As salespeople, we are very often product or service driven lead i.e. when a new product or service is launched by our company, then we tend to focus on simply ‘mentioning’ these new items to our existing customers as we come into contact with them during our day-to-day activities.

Don’t get me wrong, I’d much rather salespeople at least mentioned these new products or services to their customers, than not mentioning them at all! This is, however in my view, a traditional ‘muck at the wall’ selling style – meaning if they your sales people do enough ‘mentioning activity’ (and sales calls), some of that muck might actually ‘stick’ and they will convert some business!

This is however, very ineffective in my view and can also be quite tiring from a recipient’s point of view. In addition, it also perpetuates the age-old stereotype of what ‘salespeople’ are like i.e. that they talk too much; they don’t listen very well and that they usually try and sell what they are most interested in, or which give them most commission! Now, this may be a very cynical view, but even now I still see this practice very regularly. And as a consequence, it results in far less sales than could have been won with a different, more proactive, conscious approach.

So, in my view we should be helping our sales teams to structure their conversations more positively so that they start ‘walking their customers onto the needs’ for those new products and services.

A good start point then when upselling then is to encourage your salespeople to ask questions of their customers such as… ‘Given your experiences with XYZ product to date Mr Customer, what in your view do you find are the real challenges in using it?’…. ‘What would you like to see it/us doing differently to make it better?’ … ‘If money were no object, how you think it could be improved upon?’ Etc.. In this way, your salespeople are encouraging their customers to ‘think’ about how easy or difficult a product/service is to use and what would be on their wishlist to improve it. If sales people have done things right, a need should ‘pop out’ to have your better product or service version (more expensive).

When cross selling, it’s the same principle i.e. sales people encouraging customers to visualise or think about an issue. Of course, this time there is no existing product or service the customer has to relate to. So, in this scenario therefore, it’s more about how your sales people ‘work’ the customers into thinking about their own business strategy and to come up with their own ideas as to what they think they will need to go about achieving those objectives (enter stage right …your products and services!?). These needs are likely to be some that your sales people can then provide solutions for!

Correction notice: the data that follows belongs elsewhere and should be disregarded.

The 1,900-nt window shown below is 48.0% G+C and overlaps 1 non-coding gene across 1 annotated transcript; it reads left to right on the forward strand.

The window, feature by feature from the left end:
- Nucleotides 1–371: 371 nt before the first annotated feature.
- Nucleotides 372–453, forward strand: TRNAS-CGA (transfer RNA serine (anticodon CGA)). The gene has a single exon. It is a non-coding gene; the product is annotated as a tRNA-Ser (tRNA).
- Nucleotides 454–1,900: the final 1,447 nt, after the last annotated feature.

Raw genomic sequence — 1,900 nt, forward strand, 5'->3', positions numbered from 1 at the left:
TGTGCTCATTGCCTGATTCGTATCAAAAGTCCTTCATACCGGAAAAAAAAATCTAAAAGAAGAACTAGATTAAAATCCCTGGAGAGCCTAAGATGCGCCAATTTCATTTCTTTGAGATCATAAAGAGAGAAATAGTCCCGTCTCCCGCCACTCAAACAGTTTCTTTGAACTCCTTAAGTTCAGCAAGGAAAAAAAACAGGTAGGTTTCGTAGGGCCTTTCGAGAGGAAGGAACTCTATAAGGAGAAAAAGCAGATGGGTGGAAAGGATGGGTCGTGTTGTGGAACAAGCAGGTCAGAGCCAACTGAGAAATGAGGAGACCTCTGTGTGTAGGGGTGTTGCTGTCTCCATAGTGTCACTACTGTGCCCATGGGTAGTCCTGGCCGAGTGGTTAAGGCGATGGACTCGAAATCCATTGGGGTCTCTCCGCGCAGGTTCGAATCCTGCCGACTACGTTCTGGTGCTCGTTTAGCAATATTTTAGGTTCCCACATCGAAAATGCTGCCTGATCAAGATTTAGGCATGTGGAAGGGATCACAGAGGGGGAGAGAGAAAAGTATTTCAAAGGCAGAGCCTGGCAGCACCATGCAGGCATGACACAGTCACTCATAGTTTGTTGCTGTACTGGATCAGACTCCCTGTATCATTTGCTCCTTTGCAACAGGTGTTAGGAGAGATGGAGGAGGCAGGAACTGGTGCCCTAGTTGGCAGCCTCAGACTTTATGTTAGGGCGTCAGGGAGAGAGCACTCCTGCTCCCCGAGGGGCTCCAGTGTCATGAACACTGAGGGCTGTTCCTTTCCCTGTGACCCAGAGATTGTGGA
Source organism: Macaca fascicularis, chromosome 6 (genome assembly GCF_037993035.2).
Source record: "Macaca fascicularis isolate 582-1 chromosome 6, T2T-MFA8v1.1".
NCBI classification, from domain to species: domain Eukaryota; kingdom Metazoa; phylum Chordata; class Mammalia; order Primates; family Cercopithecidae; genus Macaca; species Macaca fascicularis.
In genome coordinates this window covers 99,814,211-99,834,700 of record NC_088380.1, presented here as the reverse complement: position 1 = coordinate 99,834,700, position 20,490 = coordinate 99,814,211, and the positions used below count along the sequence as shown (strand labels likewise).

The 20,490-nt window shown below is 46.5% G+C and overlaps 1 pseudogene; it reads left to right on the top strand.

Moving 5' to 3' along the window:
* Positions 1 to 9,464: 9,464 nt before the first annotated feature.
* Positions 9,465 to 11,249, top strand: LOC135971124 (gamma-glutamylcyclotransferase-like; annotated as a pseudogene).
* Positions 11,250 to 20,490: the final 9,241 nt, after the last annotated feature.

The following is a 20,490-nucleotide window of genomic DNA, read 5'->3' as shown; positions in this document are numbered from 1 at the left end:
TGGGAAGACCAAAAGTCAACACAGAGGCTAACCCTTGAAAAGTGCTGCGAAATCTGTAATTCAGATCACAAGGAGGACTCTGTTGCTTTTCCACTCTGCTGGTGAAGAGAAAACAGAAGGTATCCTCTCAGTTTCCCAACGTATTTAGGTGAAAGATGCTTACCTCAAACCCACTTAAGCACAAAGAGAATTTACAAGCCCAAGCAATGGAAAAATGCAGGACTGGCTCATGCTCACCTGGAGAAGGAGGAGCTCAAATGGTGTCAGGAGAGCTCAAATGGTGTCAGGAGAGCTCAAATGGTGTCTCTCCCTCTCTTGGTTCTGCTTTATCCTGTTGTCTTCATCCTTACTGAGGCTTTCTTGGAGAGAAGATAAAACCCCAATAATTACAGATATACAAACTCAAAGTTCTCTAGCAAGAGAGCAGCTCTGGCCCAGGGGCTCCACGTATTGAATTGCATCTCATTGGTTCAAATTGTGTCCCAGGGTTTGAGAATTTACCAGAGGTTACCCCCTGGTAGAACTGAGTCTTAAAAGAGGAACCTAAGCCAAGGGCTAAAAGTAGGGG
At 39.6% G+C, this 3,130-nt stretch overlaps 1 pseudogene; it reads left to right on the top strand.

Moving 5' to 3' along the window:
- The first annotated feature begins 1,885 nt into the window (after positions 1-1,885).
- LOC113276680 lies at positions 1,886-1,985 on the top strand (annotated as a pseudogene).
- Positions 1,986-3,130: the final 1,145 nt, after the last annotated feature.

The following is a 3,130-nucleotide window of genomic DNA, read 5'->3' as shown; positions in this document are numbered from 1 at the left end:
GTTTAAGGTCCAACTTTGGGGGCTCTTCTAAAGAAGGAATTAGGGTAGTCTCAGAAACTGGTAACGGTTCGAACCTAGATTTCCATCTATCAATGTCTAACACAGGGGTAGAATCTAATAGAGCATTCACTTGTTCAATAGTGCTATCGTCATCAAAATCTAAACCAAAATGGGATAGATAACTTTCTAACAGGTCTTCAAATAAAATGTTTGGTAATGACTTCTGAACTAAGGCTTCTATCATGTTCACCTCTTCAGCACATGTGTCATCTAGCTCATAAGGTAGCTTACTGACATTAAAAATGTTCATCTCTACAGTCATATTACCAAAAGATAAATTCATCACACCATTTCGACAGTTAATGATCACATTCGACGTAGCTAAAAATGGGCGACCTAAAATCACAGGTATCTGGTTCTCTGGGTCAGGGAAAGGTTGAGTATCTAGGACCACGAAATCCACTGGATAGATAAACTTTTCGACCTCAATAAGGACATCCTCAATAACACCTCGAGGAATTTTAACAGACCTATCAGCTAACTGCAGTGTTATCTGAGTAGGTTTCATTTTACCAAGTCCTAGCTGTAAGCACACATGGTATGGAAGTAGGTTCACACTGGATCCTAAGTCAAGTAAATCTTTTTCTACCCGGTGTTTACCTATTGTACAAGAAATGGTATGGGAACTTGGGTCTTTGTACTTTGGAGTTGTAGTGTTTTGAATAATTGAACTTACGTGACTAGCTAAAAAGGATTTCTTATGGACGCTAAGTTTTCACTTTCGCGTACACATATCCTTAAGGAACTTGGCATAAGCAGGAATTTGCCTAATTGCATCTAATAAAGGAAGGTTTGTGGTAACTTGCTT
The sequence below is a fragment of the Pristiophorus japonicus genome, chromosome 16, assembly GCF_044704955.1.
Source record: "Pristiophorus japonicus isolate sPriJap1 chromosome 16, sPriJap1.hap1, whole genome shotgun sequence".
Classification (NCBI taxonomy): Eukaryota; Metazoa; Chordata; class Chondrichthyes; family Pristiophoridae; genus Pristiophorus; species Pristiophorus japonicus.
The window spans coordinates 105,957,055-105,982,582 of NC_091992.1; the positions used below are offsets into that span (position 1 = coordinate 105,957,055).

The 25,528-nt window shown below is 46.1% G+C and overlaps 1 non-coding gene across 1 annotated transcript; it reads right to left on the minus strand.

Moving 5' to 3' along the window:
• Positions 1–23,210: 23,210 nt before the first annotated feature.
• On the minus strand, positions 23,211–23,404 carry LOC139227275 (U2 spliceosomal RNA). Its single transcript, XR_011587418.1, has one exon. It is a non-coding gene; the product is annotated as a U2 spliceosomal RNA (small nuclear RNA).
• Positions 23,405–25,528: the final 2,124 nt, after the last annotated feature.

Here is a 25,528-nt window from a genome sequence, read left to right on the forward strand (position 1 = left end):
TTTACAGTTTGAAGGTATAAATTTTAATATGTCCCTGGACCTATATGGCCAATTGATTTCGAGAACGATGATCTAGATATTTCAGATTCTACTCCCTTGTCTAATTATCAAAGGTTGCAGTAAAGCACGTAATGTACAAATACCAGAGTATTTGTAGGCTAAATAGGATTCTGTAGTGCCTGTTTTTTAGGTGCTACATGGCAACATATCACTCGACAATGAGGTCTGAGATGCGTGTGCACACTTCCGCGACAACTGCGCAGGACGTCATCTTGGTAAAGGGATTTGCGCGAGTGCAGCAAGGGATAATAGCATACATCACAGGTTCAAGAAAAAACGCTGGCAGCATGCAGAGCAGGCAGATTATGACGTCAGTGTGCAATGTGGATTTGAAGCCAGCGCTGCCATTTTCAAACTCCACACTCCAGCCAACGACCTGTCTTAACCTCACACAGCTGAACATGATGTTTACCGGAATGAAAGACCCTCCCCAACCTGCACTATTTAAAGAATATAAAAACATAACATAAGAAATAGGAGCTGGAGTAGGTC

So, as an example, if say one of your sales team’s accounts has some operational machinery they sold them before and your sales person wants to sell a service contract e.g. for preventative maintenance. The questions your sales person ask should …… Focus on that customer’s experiences of using the machinery day to day as part of their operation; Glean their opinion on the importance of continuity of that operation the machinery provides them; Understand the impact of any unplanned downtime due to faults or breakdowns; Unearth how much that would actually cost their business in consequetial lost sales etc etc.

If this is done conversationally and by encouraging your team to tray and walk their customers more onto the needs, it is likely that your sales people will sell more of their added value services and products!

Job done!

Remember, that you and I are very often motivated to buy on ‘added value’ – especially, in a commoditised industry or market. Your customers and prospects are no different!!

This ‘value’ comes from perceived points of difference in your offer, versus that of your competition and is therefore reliant on your salespeople using their skills to create that perception of need.

They can do it very simply by using these techniques and by developing more of a conscious, proactive approach as a part of their DNA in their sales approach.

As sales director then, both you and they will reap the rewards in increased sales. And very quickly too!